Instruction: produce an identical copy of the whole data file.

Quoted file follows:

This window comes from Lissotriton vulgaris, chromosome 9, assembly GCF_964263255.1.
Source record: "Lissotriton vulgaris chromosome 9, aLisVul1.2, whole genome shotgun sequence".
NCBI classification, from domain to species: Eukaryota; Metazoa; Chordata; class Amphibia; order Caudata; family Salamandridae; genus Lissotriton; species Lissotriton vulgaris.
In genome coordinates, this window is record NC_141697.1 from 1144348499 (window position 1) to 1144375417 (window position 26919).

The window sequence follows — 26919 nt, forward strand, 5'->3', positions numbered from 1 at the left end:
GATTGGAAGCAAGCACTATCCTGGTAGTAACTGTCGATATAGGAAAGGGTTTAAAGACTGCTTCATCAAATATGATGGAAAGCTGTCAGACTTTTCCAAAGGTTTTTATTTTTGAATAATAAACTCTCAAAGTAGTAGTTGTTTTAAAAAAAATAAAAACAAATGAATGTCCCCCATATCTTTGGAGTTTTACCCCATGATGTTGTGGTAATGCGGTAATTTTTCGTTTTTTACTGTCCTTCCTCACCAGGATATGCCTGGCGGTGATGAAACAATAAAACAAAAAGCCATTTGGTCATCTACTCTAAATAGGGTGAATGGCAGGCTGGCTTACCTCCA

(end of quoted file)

This window comes from Lissotriton vulgaris, chromosome 9, assembly GCF_964263255.1.
Source record: "Lissotriton vulgaris chromosome 9, aLisVul1.2, whole genome shotgun sequence".
NCBI classification, from domain to species: Eukaryota; Metazoa; Chordata; class Amphibia; order Caudata; family Salamandridae; genus Lissotriton; species Lissotriton vulgaris.
In genome coordinates, this window is record NC_141697.1 from 1144348499 (window position 1) to 1144375417 (window position 26919).

The window sequence follows — 26919 nt, forward strand, 5'->3', positions numbered from 1 at the left end:
GATTGGAAGCAAGCACTATCCTGGTAGTAACTGTCGATATAGGAAAGGGTTTAAAGACTGCTTCATCAAATATGATGGAAAGCTGTCAGACTTTTCCAAAGGTTTTTATTTTTGAATAATAAACTCTCAAAGTAGTAGTTGTTTTAAAAAAAATAAAAACAAATGAATGTCCCCCATATCTTTGGAGTTTTACCCCATGATGTTGTGGTAATGCGGTAATTTTTCGTTTTTTACTGTCCTTCCTCACCAGGATATGCCTGGCGGTGATGAAACAATAAAACAAAAAGCCATTTGGTCATCTACTCTAAATAGGGTGAATGGCAGGCTGGCTTACCTCCA